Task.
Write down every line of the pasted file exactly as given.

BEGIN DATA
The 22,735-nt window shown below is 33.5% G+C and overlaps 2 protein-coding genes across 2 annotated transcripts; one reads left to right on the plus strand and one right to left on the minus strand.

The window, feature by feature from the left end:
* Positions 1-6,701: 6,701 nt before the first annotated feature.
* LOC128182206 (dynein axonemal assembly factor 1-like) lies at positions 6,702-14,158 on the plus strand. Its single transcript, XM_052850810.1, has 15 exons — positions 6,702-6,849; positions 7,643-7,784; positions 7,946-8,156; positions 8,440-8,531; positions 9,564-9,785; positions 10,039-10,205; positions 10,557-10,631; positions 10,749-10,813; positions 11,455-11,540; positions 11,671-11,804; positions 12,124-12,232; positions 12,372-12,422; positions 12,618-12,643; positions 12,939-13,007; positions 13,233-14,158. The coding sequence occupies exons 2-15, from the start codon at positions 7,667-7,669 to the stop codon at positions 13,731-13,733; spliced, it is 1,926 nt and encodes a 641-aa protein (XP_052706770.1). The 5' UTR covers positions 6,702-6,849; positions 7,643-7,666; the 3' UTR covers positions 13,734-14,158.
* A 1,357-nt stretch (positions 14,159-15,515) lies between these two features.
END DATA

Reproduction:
The 22,735-nt window shown below is 33.5% G+C and overlaps 2 protein-coding genes across 2 annotated transcripts; one reads left to right on the plus strand and one right to left on the minus strand.

The window, feature by feature from the left end:
* Positions 1-6,701: 6,701 nt before the first annotated feature.
* LOC128182206 (dynein axonemal assembly factor 1-like) lies at positions 6,702-14,158 on the plus strand. Its single transcript, XM_052850810.1, has 15 exons — positions 6,702-6,849; positions 7,643-7,784; positions 7,946-8,156; positions 8,440-8,531; positions 9,564-9,785; positions 10,039-10,205; positions 10,557-10,631; positions 10,749-10,813; positions 11,455-11,540; positions 11,671-11,804; positions 12,124-12,232; positions 12,372-12,422; positions 12,618-12,643; positions 12,939-13,007; positions 13,233-14,158. The coding sequence occupies exons 2-15, from the start codon at positions 7,667-7,669 to the stop codon at positions 13,731-13,733; spliced, it is 1,926 nt and encodes a 641-aa protein (XP_052706770.1). The 5' UTR covers positions 6,702-6,849; positions 7,643-7,666; the 3' UTR covers positions 13,734-14,158.
* A 1,357-nt stretch (positions 14,159-15,515) lies between these two features.